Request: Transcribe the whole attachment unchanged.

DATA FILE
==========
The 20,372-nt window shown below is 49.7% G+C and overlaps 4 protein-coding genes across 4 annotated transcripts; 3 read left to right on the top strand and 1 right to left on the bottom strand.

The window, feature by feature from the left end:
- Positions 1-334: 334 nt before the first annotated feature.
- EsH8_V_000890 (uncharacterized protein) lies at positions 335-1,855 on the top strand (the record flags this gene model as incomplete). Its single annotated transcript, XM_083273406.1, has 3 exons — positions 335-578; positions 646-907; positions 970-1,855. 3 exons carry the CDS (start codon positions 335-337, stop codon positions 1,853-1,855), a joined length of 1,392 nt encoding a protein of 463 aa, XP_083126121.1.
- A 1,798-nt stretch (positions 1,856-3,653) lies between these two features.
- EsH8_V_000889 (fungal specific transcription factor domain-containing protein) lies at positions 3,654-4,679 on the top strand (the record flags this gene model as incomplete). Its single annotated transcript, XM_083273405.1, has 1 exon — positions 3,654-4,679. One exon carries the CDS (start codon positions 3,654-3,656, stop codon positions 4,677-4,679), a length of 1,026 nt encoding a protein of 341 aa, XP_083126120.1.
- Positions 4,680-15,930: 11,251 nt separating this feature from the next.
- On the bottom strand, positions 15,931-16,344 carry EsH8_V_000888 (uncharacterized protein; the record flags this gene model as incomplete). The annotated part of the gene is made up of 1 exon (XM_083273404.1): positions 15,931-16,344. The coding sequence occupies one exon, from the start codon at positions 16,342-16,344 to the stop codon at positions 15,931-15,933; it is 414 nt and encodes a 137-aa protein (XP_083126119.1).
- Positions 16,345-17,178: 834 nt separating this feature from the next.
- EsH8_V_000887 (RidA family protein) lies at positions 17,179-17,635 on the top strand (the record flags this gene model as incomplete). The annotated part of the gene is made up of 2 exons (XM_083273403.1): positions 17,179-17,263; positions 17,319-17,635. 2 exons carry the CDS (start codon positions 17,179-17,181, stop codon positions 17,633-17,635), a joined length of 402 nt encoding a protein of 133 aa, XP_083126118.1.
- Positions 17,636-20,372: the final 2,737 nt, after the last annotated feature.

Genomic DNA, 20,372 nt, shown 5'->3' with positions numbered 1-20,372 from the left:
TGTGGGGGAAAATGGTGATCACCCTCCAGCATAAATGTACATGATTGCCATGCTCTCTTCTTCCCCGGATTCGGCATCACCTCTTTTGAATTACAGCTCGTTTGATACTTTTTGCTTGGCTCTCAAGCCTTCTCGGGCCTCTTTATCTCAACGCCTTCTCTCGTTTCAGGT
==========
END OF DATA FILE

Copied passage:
The 20,372-nt window shown below is 49.7% G+C and overlaps 4 protein-coding genes across 4 annotated transcripts; 3 read left to right on the top strand and 1 right to left on the bottom strand.

The window, feature by feature from the left end:
- Positions 1-334: 334 nt before the first annotated feature.
- EsH8_V_000890 (uncharacterized protein) lies at positions 335-1,855 on the top strand (the record flags this gene model as incomplete). Its single annotated transcript, XM_083273406.1, has 3 exons — positions 335-578; positions 646-907; positions 970-1,855. 3 exons carry the CDS (start codon positions 335-337, stop codon positions 1,853-1,855), a joined length of 1,392 nt encoding a protein of 463 aa, XP_083126121.1.
- A 1,798-nt stretch (positions 1,856-3,653) lies between these two features.
- EsH8_V_000889 (fungal specific transcription factor domain-containing protein) lies at positions 3,654-4,679 on the top strand (the record flags this gene model as incomplete). Its single annotated transcript, XM_083273405.1, has 1 exon — positions 3,654-4,679. One exon carries the CDS (start codon positions 3,654-3,656, stop codon positions 4,677-4,679), a length of 1,026 nt encoding a protein of 341 aa, XP_083126120.1.
- Positions 4,680-15,930: 11,251 nt separating this feature from the next.
- On the bottom strand, positions 15,931-16,344 carry EsH8_V_000888 (uncharacterized protein; the record flags this gene model as incomplete). The annotated part of the gene is made up of 1 exon (XM_083273404.1): positions 15,931-16,344. The coding sequence occupies one exon, from the start codon at positions 16,342-16,344 to the stop codon at positions 15,931-15,933; it is 414 nt and encodes a 137-aa protein (XP_083126119.1).
- Positions 16,345-17,178: 834 nt separating this feature from the next.
- EsH8_V_000887 (RidA family protein) lies at positions 17,179-17,635 on the top strand (the record flags this gene model as incomplete). The annotated part of the gene is made up of 2 exons (XM_083273403.1): positions 17,179-17,263; positions 17,319-17,635. 2 exons carry the CDS (start codon positions 17,179-17,181, stop codon positions 17,633-17,635), a joined length of 402 nt encoding a protein of 133 aa, XP_083126118.1.
- Positions 17,636-20,372: the final 2,737 nt, after the last annotated feature.

Genomic DNA, 20,372 nt, shown 5'->3' with positions numbered 1-20,372 from the left:
TGTGGGGGAAAATGGTGATCACCCTCCAGCATAAATGTACATGATTGCCATGCTCTCTTCTTCCCCGGATTCGGCATCACCTCTTTTGAATTACAGCTCGTTTGATACTTTTTGCTTGGCTCTCAAGCCTTCTCGGGCCTCTTTATCTCAACGCCTTCTCTCGTTTCAGGT